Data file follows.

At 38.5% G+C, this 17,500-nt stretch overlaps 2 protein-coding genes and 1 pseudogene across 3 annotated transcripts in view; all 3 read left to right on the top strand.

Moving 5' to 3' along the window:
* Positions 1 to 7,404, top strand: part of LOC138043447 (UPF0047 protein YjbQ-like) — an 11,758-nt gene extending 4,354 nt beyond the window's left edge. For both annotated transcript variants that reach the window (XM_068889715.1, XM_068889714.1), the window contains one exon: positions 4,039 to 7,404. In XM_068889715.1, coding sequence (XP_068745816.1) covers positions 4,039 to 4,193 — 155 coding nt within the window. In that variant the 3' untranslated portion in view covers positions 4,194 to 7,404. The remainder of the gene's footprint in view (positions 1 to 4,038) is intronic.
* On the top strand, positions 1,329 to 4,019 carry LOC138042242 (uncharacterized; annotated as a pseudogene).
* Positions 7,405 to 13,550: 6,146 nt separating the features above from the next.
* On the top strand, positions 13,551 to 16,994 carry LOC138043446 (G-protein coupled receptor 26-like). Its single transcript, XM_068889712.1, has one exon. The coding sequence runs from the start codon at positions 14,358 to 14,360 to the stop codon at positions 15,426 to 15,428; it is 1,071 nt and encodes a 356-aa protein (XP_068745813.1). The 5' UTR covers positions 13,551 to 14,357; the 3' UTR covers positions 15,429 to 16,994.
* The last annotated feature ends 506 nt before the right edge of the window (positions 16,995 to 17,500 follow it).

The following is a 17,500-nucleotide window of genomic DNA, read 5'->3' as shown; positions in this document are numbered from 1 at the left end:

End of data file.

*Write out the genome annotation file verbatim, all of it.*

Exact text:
At 38.5% G+C, this 17,500-nt stretch overlaps 2 protein-coding genes and 1 pseudogene across 3 annotated transcripts in view; all 3 read left to right on the top strand.

Moving 5' to 3' along the window:
* Positions 1 to 7,404, top strand: part of LOC138043447 (UPF0047 protein YjbQ-like) — an 11,758-nt gene extending 4,354 nt beyond the window's left edge. For both annotated transcript variants that reach the window (XM_068889715.1, XM_068889714.1), the window contains one exon: positions 4,039 to 7,404. In XM_068889715.1, coding sequence (XP_068745816.1) covers positions 4,039 to 4,193 — 155 coding nt within the window. In that variant the 3' untranslated portion in view covers positions 4,194 to 7,404. The remainder of the gene's footprint in view (positions 1 to 4,038) is intronic.
* On the top strand, positions 1,329 to 4,019 carry LOC138042242 (uncharacterized; annotated as a pseudogene).
* Positions 7,405 to 13,550: 6,146 nt separating the features above from the next.
* On the top strand, positions 13,551 to 16,994 carry LOC138043446 (G-protein coupled receptor 26-like). Its single transcript, XM_068889712.1, has one exon. The coding sequence runs from the start codon at positions 14,358 to 14,360 to the stop codon at positions 15,426 to 15,428; it is 1,071 nt and encodes a 356-aa protein (XP_068745813.1). The 5' UTR covers positions 13,551 to 14,357; the 3' UTR covers positions 15,429 to 16,994.
* The last annotated feature ends 506 nt before the right edge of the window (positions 16,995 to 17,500 follow it).

The following is a 17,500-nucleotide window of genomic DNA, read 5'->3' as shown; positions in this document are numbered from 1 at the left end: